The Fed’s massive economic upgrade: Chart of the Week

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Ahead of the Fed’s meeting this week, everyone was focused on dots.

But the most important number offered by Fed officials was the FOMC’s surprisingly bullish expectations for economic growth, revised upward, as our Chart of the Week shows.

In December, the market cheered after hopes for rate cuts were restored following pleasing inflation numbers. But economic growth projections for 2024 had fallen to 1.4% from September’s 1.5% projection for 2024 GDP growth.

Now, though disinflation may have stalled in comparison to December, the FOMC projects 2024 growth at 2.4%, almost double forecasts from just three months ago. And with an optimistic Fed holding its expectations for three cuts this year — the most important old number — this confirmation that the economy is expected to stay strong has helped push stocks to new highs.

There’s an old market saw that says lower rates are good for stocks. But so too are a strong job market and a healthy consumer, which are good for profits and, in turn, good for stock prices. Throw in a long-awaited boost in worker productivity and things look even better.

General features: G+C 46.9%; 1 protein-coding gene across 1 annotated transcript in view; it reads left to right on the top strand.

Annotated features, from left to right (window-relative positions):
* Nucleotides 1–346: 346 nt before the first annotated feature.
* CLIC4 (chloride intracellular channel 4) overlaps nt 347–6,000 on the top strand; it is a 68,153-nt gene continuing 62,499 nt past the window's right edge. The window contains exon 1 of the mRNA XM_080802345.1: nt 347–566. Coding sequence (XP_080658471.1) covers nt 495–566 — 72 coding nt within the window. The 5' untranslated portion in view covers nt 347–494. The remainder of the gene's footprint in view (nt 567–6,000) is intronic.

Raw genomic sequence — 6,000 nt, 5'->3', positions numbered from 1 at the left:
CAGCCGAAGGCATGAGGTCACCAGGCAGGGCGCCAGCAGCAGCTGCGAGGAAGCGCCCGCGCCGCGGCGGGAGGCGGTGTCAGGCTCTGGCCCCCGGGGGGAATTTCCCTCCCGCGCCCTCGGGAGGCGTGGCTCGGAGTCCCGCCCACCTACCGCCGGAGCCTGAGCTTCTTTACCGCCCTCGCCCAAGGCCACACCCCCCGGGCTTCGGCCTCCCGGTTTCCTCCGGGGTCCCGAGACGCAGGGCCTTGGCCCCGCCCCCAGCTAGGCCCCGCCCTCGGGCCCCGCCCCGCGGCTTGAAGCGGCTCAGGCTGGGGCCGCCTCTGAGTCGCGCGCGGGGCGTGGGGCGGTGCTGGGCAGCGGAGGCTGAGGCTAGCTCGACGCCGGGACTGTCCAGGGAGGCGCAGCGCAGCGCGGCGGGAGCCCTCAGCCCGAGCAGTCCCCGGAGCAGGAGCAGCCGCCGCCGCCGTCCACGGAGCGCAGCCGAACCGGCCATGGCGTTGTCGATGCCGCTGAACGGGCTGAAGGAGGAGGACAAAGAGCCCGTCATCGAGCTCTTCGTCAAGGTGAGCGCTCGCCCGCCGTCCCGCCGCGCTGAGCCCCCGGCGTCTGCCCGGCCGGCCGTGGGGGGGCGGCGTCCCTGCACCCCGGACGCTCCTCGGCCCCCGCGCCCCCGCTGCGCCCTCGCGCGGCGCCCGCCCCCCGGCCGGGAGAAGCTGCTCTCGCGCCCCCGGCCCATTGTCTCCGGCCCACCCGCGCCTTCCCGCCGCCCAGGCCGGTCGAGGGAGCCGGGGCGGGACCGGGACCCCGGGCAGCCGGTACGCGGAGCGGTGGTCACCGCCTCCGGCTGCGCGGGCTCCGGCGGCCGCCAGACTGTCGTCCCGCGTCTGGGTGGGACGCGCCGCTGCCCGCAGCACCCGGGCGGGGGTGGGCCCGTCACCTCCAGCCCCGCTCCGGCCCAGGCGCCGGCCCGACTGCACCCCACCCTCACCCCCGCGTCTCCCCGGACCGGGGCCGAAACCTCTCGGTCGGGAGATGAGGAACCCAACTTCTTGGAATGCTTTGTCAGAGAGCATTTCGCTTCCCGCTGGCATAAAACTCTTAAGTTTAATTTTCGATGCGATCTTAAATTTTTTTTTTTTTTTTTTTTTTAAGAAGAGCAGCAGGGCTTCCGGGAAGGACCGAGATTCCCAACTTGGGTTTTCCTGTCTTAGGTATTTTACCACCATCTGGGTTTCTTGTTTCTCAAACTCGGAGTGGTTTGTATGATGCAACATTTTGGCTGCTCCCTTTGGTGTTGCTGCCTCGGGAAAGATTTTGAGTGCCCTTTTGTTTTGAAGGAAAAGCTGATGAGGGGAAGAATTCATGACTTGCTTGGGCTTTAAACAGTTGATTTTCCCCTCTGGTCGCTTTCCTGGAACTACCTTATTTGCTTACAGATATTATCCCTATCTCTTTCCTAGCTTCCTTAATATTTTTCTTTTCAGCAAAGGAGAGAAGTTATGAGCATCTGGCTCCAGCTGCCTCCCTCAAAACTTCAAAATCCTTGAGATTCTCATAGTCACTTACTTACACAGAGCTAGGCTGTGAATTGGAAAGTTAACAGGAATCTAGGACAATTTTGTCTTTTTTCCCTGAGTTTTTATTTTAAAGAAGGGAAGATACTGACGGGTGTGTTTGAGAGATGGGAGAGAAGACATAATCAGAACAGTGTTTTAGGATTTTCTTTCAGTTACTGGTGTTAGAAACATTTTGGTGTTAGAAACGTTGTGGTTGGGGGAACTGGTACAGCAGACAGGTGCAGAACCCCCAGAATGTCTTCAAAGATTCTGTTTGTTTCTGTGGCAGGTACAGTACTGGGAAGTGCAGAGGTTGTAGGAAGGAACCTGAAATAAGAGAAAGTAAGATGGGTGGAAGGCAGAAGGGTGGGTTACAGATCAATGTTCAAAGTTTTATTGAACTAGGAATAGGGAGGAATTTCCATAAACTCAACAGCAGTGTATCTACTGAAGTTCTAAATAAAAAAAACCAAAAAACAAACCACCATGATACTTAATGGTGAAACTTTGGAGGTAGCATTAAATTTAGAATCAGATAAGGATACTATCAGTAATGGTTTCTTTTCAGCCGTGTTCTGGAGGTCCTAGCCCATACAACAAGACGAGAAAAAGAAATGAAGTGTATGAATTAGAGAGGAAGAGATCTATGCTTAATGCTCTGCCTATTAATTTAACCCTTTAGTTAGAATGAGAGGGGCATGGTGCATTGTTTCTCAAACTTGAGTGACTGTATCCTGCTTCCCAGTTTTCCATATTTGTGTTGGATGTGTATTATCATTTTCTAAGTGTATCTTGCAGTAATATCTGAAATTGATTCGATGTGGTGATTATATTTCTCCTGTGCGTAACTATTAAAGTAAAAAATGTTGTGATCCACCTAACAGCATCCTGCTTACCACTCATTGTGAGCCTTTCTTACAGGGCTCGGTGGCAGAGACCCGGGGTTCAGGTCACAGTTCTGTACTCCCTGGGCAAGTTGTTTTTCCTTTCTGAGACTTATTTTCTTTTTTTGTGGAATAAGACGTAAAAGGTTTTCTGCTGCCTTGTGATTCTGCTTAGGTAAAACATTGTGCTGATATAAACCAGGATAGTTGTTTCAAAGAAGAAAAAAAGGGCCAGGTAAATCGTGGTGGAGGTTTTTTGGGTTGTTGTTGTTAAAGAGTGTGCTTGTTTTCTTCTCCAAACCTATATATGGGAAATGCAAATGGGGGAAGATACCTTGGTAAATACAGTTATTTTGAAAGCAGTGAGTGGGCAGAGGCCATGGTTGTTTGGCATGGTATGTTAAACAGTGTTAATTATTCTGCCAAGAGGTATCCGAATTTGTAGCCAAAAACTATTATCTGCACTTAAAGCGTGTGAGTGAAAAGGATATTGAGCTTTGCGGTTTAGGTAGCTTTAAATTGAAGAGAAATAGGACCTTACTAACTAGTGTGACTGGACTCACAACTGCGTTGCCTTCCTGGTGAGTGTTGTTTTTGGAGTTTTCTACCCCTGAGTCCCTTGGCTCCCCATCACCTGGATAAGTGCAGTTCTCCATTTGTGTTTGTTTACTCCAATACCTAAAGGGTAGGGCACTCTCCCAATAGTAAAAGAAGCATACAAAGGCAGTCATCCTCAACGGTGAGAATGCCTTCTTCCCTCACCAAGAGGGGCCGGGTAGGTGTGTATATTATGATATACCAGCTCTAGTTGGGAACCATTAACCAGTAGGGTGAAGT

The Fed’s bullish growth projections, even with an expectation that 2025 growth moderates, are a certification from the central bank that the market is right.

While breathless AI energy has boosted the S&P 500, very real earnings buttress these high prices across the index. The job market remains healthy. The consumer is spending. And as a bonus, the Fed doesn’t see these trends as inflationary.

“If what we’re getting is a lot of supply and a lot of demand … that supply is actually feeding the demand, because workers are getting paid and they’re spending,” Fed Chair Jay Powell said during his press conference this week, likening the economic situation to last year when inflation fell as the economy grew. A strong economy — and strong stock market — are by no means incompatible with Powell’s mandate and mission.

The only fly in the ointment, then, is that money is expensive as long as rates are high, pushing companies towards efficiency (earnings!) rather than chasing growth and continuing the housing market’s frustrations.

So as reporters tried to coax out hints to the Fed’s plans during the press conference, Powell consistently channeled Patrick Swayze in “Roadhouse” in his responses. How will we know when the Fed will cut? “You won’t. I’ll let you know.”

By now, we all know what we’re waiting for: convincing inflation data, full stop.

And the fact that neither we nor Powell have seen it yet underscores the fact that obsessing over when the next cut will be may not be the best use of our time.

Ethan Wolff-Mann is a Senior Editor at Yahoo Finance, running newsletters. Follow him on Twitter @ewolffmann.

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